Africa Speaks

Africa Speaks

It’s a little limiting to frame Africa Speaks as a Santana tribute to the music of Africa—at least, it’s no more useful than calling his groundbreaking ’70s albums tributes to the music of the Americas. Conceptual marketing aside, Africa Speaks is some of the most vital music he’s made in years, not to mention a graceful cap on a decade-long pivot away from his crossover 2000s work toward the kind of jammy, intensely felt fusion on which he not only built a reputation but forged a legacy. The songs cohere (the hip-hop-ish cumbia of “Breaking Down the Door,” the rolling polyrhythms of “Oye Este Mi Canto”), the jams accrue enough momentum to take you way out—or deep in, as it were—in about five minutes or less (“Bembele,” “Batonga”). And as expressive as Santana’s guitar work is, he finds his match in the Spanish singer Concha Buika, whose voice is powerful as a jackhammer and pliable as a blade of grass.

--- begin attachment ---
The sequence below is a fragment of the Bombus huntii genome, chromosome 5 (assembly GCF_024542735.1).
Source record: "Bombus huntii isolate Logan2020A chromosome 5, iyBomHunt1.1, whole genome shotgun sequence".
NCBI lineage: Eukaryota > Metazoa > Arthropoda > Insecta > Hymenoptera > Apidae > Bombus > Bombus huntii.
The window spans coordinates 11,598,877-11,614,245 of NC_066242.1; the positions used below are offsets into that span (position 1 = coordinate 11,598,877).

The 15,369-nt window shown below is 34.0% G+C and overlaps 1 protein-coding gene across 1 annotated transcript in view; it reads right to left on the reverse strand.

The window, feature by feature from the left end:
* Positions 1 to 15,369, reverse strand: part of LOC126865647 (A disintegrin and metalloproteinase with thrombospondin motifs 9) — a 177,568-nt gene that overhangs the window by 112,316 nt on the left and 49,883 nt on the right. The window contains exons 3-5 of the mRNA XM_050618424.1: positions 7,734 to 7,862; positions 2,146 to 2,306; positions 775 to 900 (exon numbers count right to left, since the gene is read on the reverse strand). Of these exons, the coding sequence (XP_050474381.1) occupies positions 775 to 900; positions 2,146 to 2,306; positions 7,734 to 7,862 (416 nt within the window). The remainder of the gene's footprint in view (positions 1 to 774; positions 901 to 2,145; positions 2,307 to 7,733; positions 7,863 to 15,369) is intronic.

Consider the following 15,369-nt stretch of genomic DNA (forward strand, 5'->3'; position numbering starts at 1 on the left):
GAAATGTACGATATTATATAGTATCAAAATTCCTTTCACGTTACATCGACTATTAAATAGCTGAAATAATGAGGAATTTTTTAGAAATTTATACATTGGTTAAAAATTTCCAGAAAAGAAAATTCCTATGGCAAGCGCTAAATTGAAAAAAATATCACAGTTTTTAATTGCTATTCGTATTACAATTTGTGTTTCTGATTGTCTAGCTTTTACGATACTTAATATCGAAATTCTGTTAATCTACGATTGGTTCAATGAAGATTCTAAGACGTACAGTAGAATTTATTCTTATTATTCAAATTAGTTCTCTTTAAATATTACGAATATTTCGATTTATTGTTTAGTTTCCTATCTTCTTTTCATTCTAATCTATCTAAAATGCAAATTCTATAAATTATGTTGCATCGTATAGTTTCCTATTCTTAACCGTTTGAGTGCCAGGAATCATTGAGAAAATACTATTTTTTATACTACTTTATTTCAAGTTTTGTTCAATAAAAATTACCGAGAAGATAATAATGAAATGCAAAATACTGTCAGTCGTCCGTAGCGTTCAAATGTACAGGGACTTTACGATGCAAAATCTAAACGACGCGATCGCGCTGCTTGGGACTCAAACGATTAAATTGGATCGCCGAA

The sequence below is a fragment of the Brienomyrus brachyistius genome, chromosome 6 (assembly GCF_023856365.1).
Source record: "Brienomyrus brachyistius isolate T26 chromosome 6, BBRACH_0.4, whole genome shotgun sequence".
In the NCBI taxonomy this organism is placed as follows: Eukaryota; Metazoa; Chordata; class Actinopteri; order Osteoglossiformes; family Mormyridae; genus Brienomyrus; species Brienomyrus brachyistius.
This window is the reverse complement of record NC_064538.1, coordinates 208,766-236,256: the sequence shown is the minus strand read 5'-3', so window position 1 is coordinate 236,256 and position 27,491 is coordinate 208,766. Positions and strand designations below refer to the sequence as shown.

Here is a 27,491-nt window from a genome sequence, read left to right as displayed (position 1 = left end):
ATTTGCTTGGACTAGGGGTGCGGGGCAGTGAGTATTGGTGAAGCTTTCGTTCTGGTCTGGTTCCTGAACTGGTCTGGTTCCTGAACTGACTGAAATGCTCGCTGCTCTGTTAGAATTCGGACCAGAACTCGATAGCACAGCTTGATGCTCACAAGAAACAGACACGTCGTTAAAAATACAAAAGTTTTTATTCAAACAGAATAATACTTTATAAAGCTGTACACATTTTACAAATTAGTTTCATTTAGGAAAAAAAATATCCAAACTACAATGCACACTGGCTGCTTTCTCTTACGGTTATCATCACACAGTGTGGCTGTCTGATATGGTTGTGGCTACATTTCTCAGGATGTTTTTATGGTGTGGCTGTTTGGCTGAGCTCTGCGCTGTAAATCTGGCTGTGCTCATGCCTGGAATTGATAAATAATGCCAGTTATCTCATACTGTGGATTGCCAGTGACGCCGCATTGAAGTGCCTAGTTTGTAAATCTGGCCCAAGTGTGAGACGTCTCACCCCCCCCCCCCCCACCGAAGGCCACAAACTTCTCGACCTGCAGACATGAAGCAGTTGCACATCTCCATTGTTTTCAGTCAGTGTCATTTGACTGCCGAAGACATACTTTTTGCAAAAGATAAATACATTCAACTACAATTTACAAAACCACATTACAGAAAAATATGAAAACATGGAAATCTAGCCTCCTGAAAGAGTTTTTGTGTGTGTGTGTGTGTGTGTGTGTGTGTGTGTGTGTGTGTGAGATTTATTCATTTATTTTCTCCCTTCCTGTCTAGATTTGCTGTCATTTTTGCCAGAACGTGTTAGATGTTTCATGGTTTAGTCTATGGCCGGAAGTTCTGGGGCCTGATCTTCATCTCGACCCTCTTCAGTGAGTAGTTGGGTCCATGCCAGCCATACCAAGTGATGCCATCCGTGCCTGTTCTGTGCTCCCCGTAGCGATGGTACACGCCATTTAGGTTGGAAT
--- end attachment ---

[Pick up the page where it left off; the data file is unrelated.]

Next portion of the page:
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Africa, Middle East, and India

Asia Pacific


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